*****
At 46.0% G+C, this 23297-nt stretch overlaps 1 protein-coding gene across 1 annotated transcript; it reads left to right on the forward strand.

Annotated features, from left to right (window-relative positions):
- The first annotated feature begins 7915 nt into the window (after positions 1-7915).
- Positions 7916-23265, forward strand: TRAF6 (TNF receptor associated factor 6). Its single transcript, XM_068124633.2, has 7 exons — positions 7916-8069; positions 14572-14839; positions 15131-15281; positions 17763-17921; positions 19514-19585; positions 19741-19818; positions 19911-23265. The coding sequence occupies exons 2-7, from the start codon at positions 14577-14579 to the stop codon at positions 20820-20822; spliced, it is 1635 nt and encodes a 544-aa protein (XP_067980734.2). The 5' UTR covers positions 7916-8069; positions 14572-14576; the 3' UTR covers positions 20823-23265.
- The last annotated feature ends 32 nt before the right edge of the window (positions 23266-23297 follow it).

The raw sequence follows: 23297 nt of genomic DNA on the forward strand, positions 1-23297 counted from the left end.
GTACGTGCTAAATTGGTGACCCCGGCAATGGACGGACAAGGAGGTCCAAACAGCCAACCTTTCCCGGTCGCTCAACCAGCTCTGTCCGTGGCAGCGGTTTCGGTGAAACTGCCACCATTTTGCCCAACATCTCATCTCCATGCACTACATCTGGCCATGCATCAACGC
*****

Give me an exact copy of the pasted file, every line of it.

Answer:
At 46.0% G+C, this 23297-nt stretch overlaps 1 protein-coding gene across 1 annotated transcript; it reads left to right on the forward strand.

Annotated features, from left to right (window-relative positions):
- The first annotated feature begins 7915 nt into the window (after positions 1-7915).
- Positions 7916-23265, forward strand: TRAF6 (TNF receptor associated factor 6). Its single transcript, XM_068124633.2, has 7 exons — positions 7916-8069; positions 14572-14839; positions 15131-15281; positions 17763-17921; positions 19514-19585; positions 19741-19818; positions 19911-23265. The coding sequence occupies exons 2-7, from the start codon at positions 14577-14579 to the stop codon at positions 20820-20822; spliced, it is 1635 nt and encodes a 544-aa protein (XP_067980734.2). The 5' UTR covers positions 7916-8069; positions 14572-14576; the 3' UTR covers positions 20823-23265.
- The last annotated feature ends 32 nt before the right edge of the window (positions 23266-23297 follow it).

The raw sequence follows: 23297 nt of genomic DNA on the forward strand, positions 1-23297 counted from the left end.
GTACGTGCTAAATTGGTGACCCCGGCAATGGACGGACAAGGAGGTCCAAACAGCCAACCTTTCCCGGTCGCTCAACCAGCTCTGTCCGTGGCAGCGGTTTCGGTGAAACTGCCACCATTTTGCCCAACATCTCATCTCCATGCACTACATCTGGCCATGCATCAACGC